The information that we have provided below is a rough guide to purchasing property in the Canary Islands, and what to look out for when doing so. Please be aware that regulations may change, so it is always advisable to consult an independent commercial lawyer and the local town hall to get a more comprehensive understanding about specific properties and developments.
Here are a few things to look out for when purchasing a property in the Canary Islands:
1) The owner of the property for sale should be registered on the property register as the legal seller of the property. You should use an independent commercial lawyer to check that the owner is named on the property register, and the register will also show any outstanding debts charged to the property, that could be passed on to the purchaser. This is often the case in Spain, where debts are charged to the property. A Nota Simple will confirm if a property has any of these debts on it.
2) Proof must be given by the seller of all relevant planning permissions and the building licence, as well as a legal description of the property and its boundaries.
3) It is important to note that purchase costs in the Canary Islands are on average 10% of the property price. Here is a rough break down of these costs:
- V.A.T tax in the Canaries is only 5% and is know as the Impuesto General Indirecto Canario. This is applied to new build properties, whereas resale properties are taxed at 6.5%, and is known as Impuesto Sobre Transmisones Patrimoniales.
- Notary fees, cost in the region of 3% of the property price, depending on the number of pages of the title deeds (or Escritura), its complexity and the value of the property.
The title deeds, or Escritura, are extremely important when investigating the legality of a property. This document shows who the legal seller (and buyer) is and provides a fully detailed description of the property. This must be signed in front of a Spanish Notary and is then sent to the Land and Property register.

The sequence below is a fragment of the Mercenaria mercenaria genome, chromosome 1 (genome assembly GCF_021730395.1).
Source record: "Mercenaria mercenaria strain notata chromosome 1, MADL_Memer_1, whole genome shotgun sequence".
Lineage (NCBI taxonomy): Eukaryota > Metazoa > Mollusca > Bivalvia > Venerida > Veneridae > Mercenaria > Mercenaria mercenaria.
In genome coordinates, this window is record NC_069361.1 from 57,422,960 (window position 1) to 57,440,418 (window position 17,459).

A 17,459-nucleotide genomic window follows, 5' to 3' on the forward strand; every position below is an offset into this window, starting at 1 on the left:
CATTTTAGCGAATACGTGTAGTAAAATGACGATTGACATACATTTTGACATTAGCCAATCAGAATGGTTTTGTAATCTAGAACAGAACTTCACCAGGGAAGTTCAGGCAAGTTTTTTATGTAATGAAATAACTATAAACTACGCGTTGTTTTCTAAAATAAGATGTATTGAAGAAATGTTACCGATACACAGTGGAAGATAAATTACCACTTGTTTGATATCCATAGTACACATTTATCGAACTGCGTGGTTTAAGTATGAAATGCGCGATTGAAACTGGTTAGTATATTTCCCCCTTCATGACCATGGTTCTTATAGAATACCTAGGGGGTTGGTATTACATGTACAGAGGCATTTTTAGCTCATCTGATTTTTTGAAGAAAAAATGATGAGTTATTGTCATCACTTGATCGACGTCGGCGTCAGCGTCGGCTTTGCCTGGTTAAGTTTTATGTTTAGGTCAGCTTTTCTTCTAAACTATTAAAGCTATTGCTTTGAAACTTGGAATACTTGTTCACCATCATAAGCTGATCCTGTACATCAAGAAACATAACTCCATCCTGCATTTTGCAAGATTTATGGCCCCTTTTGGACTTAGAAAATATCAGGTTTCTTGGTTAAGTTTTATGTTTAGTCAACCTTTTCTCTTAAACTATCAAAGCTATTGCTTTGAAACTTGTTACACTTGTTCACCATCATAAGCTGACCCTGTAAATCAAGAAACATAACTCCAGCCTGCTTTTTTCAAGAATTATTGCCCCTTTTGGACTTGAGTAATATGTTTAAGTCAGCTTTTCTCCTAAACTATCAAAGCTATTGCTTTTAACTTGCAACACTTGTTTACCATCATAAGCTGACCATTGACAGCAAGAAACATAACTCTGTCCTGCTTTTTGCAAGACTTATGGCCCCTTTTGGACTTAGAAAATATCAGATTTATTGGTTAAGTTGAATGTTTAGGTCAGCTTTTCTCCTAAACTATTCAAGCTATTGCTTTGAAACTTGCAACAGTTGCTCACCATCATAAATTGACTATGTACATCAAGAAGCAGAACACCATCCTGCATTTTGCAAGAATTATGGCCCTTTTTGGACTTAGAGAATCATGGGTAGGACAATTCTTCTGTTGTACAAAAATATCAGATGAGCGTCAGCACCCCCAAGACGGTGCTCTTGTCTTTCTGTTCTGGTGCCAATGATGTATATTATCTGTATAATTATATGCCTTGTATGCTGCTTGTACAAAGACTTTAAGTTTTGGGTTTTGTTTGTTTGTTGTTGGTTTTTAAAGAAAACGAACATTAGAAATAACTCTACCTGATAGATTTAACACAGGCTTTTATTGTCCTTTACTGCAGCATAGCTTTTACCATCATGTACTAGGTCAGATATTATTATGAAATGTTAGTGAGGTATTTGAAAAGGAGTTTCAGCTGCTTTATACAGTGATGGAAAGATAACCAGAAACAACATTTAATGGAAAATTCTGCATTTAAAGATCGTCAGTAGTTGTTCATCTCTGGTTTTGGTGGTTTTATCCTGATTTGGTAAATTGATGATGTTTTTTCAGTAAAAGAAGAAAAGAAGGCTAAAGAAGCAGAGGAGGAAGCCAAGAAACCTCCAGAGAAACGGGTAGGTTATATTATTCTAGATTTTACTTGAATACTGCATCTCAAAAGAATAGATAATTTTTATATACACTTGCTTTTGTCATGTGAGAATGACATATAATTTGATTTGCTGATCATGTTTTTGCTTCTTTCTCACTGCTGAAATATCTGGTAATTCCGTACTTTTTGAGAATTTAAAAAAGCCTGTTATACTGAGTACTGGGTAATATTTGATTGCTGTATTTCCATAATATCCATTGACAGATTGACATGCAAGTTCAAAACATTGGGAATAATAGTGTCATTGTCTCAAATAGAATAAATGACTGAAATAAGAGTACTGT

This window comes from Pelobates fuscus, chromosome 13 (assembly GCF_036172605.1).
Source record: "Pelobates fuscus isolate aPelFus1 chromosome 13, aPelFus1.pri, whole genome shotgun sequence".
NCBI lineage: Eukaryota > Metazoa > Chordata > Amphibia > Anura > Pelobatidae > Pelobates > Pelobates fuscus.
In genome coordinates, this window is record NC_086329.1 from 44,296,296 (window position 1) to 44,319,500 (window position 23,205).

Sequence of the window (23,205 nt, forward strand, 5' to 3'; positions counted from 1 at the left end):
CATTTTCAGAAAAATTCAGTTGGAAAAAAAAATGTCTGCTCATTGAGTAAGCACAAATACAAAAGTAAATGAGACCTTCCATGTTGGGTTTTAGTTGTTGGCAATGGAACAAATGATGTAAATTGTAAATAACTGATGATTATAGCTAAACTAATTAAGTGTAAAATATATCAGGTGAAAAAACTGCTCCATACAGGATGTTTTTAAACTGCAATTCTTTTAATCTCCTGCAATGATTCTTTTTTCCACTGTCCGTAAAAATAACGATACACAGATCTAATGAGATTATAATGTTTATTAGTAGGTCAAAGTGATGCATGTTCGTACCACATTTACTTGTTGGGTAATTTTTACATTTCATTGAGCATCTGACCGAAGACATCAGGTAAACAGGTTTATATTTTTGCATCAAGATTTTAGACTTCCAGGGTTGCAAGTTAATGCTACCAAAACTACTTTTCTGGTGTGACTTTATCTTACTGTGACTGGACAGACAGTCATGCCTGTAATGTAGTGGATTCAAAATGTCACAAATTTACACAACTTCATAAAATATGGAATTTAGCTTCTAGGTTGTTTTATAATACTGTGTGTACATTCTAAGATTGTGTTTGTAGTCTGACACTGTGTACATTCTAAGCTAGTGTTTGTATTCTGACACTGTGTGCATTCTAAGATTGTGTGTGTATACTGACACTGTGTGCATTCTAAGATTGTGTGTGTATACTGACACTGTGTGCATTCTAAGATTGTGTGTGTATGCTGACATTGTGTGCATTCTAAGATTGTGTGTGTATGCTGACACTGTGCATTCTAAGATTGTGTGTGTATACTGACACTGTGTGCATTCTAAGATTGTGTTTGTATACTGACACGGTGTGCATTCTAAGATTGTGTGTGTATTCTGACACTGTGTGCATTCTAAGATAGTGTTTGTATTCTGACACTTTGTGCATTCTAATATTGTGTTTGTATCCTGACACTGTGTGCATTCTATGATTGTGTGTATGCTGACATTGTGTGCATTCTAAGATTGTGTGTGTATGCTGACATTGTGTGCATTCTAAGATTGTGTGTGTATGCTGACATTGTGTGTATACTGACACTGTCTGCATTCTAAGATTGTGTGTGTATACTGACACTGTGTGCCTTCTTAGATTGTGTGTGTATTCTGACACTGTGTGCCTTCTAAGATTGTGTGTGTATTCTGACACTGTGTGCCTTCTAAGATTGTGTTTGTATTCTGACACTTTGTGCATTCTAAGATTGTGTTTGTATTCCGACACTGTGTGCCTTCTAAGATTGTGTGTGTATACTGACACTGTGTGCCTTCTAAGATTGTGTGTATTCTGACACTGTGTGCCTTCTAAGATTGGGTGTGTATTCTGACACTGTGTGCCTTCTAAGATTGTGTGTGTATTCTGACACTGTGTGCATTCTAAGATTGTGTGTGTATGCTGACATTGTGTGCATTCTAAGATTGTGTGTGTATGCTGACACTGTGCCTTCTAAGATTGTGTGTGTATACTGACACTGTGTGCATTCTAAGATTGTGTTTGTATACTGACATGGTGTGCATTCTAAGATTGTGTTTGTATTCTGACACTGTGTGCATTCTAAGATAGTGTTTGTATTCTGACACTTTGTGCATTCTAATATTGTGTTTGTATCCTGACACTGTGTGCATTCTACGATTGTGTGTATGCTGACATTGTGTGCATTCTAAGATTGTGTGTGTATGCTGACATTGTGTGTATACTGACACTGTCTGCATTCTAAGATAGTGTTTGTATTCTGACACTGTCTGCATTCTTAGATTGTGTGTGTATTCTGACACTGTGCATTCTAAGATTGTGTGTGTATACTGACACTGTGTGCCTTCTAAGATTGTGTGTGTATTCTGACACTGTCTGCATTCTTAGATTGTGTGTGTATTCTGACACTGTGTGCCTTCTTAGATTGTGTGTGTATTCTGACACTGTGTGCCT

- Lawyers fees amount to 1% of the property price, depending on the lawyer and the price of the property.
- Document tax is 0.75% of the property price, this tax is known as the Impuesto sobre Actos Jurídicos documentados.
4) If you have decided to buy a property off-plan in the Canary Islands, than the developer of the complex/property is required, by law, to show the following documents to genuine buyers:
- The developer must provide an insurance policy or bank guarantee so that buyer’s are protected in the event that the property is not completed.
- The developer must provide proof of ownership of the complex/property, as well as all planning permissions and licences that they have obtained.
- Since 2002, the developer must also show an insurance policy against any building defects.
- The developer must be registered at the Registro Mercantil, with its trade name, address and date of registration.
- The developer should provide you with a Memoria de Calidades or a specifications list of the fixtures/fittings and gas/heating networks etc.
- The developer is also obliged to intervene, at no cost to the buyer, to correct any faults with the property or to indemnify the buyer for any damages caused. The type of construction fault determines the timeframe.
- 10 years: Serious structural faults that affect construction elements such as the foundations or retaining walls
- 3 years: less serious structural faults that nevertheless render the property or parts of the property uninhabitable, for instance, leaking roofs.
- 1 year: minor problems with the fixtures or fittings, such as cracks in the plaster or badly fitted windows.